Medicare For All Is The ‘Least Disruptive’ Reform? Yes, Bernie Sanders Really Did Say That.

( – It’s no secret that Bernie Sanders has proposed a Medicare for All plan. But it’s shocking to hear the Democratic presidential candidate call his program “the least disruptive approach” to health care reform in the United States.

That statement may be hard for many people to swallow, as it would result in roughly 181 million people in the U.S. being kicked off their current health insurance plans. Sanders’ Medicare for All would do away with private health insurance altogether, replacing it with a government-run system that would be single-payer in nature.

How much will this wide-ranging plan cost? It’s laughable to say, but even Sanders admitted when he gave an interview in January that he had no idea, and that it would be next to impossible for anyone to really know.

With no idea how much the plan will cost — and whether it would even be beneficial to most Americans — how can Sanders say it’d be “the least disruptive approach” to the country’s broken health-care system?

Here’s how he described it, in his own words, during a speech at a town hall at Franklin Pierce University recently:

“Now, people say, ‘Medicare for All is going to be so disruptive. It’s such a radical idea. Oh, my goodness.’ Actually, it’s the least disruptive approach to moving toward universal health care. Now Medicare is a good program. It is not good enough. Under our Medicare for All, we’re going to expand Medicare to cover dental care, hearing aids, eyeglasses.”

Sounds like a wonderful idea in theory, but that’s all it is at this point — theory and conjecture.

Sanders said he’d institute a “progressive tax system” to fund his entire program, which would actually result in most people in this country paying “substantially less” than they do at the moment.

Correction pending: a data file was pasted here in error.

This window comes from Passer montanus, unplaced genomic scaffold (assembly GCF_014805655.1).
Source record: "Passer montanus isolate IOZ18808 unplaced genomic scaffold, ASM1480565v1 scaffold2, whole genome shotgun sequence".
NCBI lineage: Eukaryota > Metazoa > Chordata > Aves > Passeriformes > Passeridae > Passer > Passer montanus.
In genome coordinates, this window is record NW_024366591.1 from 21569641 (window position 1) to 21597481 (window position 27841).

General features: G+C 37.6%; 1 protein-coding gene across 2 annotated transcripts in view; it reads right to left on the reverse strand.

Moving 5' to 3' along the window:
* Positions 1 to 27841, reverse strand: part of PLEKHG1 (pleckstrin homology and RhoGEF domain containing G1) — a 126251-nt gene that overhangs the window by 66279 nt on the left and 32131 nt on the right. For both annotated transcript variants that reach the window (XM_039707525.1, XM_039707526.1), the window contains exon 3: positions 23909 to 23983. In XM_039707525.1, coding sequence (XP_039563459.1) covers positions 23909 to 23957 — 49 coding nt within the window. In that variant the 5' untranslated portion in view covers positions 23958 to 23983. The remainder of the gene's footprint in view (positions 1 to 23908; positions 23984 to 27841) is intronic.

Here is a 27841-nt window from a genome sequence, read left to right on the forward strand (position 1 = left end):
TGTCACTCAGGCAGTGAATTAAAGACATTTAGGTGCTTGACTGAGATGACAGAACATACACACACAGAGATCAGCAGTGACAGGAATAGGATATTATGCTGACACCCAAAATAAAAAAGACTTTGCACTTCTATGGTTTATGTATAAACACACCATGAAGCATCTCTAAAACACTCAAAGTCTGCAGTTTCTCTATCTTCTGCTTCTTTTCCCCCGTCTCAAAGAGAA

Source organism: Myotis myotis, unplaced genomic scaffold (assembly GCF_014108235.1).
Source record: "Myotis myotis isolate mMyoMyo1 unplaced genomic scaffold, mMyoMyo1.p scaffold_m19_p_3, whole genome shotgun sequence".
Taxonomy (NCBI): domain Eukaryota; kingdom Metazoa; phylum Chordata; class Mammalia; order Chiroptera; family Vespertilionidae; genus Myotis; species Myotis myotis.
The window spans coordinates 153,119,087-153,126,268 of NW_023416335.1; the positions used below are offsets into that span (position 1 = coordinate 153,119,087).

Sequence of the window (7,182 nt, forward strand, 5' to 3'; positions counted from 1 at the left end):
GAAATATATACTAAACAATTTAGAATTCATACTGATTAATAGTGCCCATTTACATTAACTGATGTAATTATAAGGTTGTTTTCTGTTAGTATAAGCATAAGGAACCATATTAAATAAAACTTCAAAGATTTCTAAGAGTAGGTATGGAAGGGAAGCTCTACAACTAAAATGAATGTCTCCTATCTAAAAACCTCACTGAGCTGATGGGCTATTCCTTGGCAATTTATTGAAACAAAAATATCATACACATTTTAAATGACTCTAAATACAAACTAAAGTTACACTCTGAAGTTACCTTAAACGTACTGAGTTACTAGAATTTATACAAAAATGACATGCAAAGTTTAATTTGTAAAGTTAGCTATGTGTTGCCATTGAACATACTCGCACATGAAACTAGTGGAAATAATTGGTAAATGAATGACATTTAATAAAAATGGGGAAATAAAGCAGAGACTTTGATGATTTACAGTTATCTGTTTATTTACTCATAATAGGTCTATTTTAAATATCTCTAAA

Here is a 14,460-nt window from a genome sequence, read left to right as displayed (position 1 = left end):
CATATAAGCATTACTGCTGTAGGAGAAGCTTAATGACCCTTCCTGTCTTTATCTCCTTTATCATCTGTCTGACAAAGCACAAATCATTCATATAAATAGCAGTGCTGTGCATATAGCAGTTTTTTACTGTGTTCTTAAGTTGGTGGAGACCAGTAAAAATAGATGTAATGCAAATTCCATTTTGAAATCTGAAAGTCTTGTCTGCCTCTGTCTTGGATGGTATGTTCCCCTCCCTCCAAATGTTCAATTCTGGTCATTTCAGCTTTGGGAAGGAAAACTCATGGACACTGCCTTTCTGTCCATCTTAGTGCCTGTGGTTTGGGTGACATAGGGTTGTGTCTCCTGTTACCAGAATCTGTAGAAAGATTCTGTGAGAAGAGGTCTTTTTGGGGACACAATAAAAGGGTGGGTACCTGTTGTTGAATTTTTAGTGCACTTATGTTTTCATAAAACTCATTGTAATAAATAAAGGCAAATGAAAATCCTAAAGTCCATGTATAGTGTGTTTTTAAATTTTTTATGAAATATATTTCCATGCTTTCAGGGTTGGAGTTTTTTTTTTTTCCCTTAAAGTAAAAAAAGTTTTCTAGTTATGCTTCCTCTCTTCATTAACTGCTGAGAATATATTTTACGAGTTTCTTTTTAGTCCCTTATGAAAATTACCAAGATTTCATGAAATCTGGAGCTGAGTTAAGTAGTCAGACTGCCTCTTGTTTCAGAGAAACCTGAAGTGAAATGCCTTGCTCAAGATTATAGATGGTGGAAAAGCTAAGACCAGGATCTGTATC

Sanders, a senator from Vermont, has bigger plans for his Medicare for All plan, too. He said it would cover additional services, such as potentially covering home health care and aides that would result in both the disabled and elderly being able to stay at home rather than moving into an expensive nursing home.

There’s no denying that America’s entire health care system is flawed and needs to be fixed. Most of the candidates in the 2020 presidential election — from both sides of the aisle — agree with that sentiment. President Donald Trump has been fighting to undo damages done by former President Barrack Obama and his infamous “Obamacare” healthcare program.

But unlike some other candidates’ proposals, Sanders’ Medicare for All program is one of the most outlandish and wide-sweeping proposals there is. The attention-grabbing headlines and promises that are being made about the program sound enticing, for sure, but the fact that even Sanders doesn’t know what the program would cost should be concerning, if not alarming.

And the claim that a “progressive tax system” would pay for it all — while reducing the cost to Americans — is difficult to swallow as well.